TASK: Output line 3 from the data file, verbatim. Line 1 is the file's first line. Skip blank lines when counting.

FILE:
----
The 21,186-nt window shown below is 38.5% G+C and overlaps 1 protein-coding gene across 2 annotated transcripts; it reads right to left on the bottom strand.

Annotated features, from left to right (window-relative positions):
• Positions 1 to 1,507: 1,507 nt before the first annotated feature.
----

• Positions 1 to 1,507: 1,507 nt before the first annotated feature.